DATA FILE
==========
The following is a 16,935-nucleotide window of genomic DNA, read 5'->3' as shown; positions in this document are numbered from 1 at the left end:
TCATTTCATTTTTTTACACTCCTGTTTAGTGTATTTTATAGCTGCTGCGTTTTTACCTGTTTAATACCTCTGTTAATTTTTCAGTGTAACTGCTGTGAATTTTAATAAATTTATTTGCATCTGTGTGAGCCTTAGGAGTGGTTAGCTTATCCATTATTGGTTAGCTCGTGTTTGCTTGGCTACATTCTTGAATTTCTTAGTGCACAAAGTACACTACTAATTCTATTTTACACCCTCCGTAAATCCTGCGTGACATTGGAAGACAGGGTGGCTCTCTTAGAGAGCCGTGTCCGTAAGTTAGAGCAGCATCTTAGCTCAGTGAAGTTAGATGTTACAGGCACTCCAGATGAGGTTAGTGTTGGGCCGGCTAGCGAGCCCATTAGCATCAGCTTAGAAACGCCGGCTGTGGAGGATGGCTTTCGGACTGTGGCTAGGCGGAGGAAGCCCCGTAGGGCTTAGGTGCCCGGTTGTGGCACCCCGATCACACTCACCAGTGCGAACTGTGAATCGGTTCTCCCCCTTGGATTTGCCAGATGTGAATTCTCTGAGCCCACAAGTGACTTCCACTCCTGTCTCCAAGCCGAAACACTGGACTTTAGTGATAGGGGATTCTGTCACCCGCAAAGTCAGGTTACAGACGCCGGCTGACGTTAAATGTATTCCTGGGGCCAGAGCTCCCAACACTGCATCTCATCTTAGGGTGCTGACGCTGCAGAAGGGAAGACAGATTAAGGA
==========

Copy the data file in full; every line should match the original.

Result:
The following is a 16,935-nucleotide window of genomic DNA, read 5'->3' as shown; positions in this document are numbered from 1 at the left end:
TCATTTCATTTTTTTACACTCCTGTTTAGTGTATTTTATAGCTGCTGCGTTTTTACCTGTTTAATACCTCTGTTAATTTTTCAGTGTAACTGCTGTGAATTTTAATAAATTTATTTGCATCTGTGTGAGCCTTAGGAGTGGTTAGCTTATCCATTATTGGTTAGCTCGTGTTTGCTTGGCTACATTCTTGAATTTCTTAGTGCACAAAGTACACTACTAATTCTATTTTACACCCTCCGTAAATCCTGCGTGACATTGGAAGACAGGGTGGCTCTCTTAGAGAGCCGTGTCCGTAAGTTAGAGCAGCATCTTAGCTCAGTGAAGTTAGATGTTACAGGCACTCCAGATGAGGTTAGTGTTGGGCCGGCTAGCGAGCCCATTAGCATCAGCTTAGAAACGCCGGCTGTGGAGGATGGCTTTCGGACTGTGGCTAGGCGGAGGAAGCCCCGTAGGGCTTAGGTGCCCGGTTGTGGCACCCCGATCACACTCACCAGTGCGAACTGTGAATCGGTTCTCCCCCTTGGATTTGCCAGATGTGAATTCTCTGAGCCCACAAGTGACTTCCACTCCTGTCTCCAAGCCGAAACACTGGACTTTAGTGATAGGGGATTCTGTCACCCGCAAAGTCAGGTTACAGACGCCGGCTGACGTTAAATGTATTCCTGGGGCCAGAGCTCCCAACACTGCATCTCATCTTAGGGTGCTGACGCTGCAGAAGGGAAGACAGATTAAGGA